Friday, October 15, 2004

Mortars from Syria target America soldiers

Ummmm...why isn't this bigger news? Somehow I thought that when a country attacks another, or doesn't prevent its people from attacking another, it is fair game for invasion. -EoZ

The Iranian-backed guerrilla group Hizbullah is increasingly involved in the Israeli-Palestinian conflict, with orders and money flowing from its Beirut headquarters into the West Bank, according to a senior Israeli intelligence official.

The group has 10 "controllers" in Beirut who are in daily contact with Palestinian groups in the West Bank, mainly the al-Aqsa Brigades, the official said.

Hizbullah is supported by Syria as well as Iran and controls 44 cells in the Palestinian territories. They have carried out 62 attacks in which 27 Israelis have been killed and 50 injured, he said.

The claims come at a time of increasing tension between Iran and the west, mainly because of suspicion that Tehran is developing nuclear weapons. The allegations of Hizbullah involvement could be part of a softening-up process by Israel ahead of action against Iran or Syria. This week, Israeli jets flew over the Bekaa valley in Lebanon, an area controlled by Syrian forces.

Israel's claim was given some credence this week by the Palestinian leader, Yasser Arafat, who complained about Iran meddling in the West Bank and Gaza. He claimed Hizbullah was trying to "infiltrate" Fatah, his own organisation, which includes the al-Aqsa Brigades.

Hizbullah, whose forces are ranged along the Israeli border in southern Lebanon, is the best-equipped and best-disciplined paramilitary group in the region and is respected and feared by the Israeli military. Israel pulled out of southern Lebanon in 2000 after suffering high casualties at its hands.
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For the past four years, Hizbullah has been relatively quiet. It has fired an occasional Katyusha rocket across the border and engaged Israeli soldiers at Shabaa farms, an outpost where the Israeli, Lebanese and Syrian borders meet.

The intelligence official said the head of the Hizbullah operation in Beirut responsible for the West Bank and Gaza was a Palestinian in his 30s who had been born in Israel.

Until now, the Israeli-Palestinian conflict has been largely self-contained. The main Palestinian groups - Fatah, Hamas, Islamic Jihad and the Popular Front for the Liberation of Palestine - are homegrown organisations.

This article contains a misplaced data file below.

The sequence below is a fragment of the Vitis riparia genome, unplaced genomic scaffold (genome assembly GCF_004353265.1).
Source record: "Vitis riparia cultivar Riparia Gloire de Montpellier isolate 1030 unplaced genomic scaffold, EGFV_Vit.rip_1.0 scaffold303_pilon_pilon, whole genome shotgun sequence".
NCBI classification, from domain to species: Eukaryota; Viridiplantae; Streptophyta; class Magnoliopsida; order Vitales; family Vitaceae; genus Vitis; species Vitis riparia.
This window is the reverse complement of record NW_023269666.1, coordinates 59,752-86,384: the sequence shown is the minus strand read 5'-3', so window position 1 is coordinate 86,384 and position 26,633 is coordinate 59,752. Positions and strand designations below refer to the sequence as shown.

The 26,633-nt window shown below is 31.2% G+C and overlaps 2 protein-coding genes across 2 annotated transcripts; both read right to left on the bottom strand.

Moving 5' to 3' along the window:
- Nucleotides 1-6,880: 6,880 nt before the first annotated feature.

On the ground in Gaza, there is little sign of Hizbullah. Hamas leaders in Gaza earlier this year denied Hizbullah was active. And the Israeli intelligence official said that, although Hamas received money from Iran, it had resisted Hizbullah involvement in Gaza.

But he said it was different on the West Bank, where Israel's policy of targeted killings of the leaders of Palestinian groups had left a vacuum that Hizbullah was helping to fill, mainly within the al-Aqsa Brigades.

The official also confirmed that there was regular contact between Israeli intelligence officers and their counterparts in Mr Arafat's Palestinian Authority. Speaking to British journalists in his compound in Ramallah earlier this week, Mr Arafat said Iran's supreme leader, Ayatollah Ali Khamenei, "is working against us and giving money to all these fanatical groups, financing Hamas and Islamic Jihad, and trying to infiltrate Fatah".

But he disputed that Hizbullah was already operating in the West Bank and Gaza. "Hizbullah is not active in the territories. It is trying," he said.

Palestinian groups are relatively poorly armed, lacking the weaponry and training available to Hizbullah. The intelligence official claimed that, since June, the Palestinians had smuggled into Gaza 128 anti-tank weapons, 900 Kalashnikovs, 200kg (440lb) of explosive and five anti-aircraft missiles.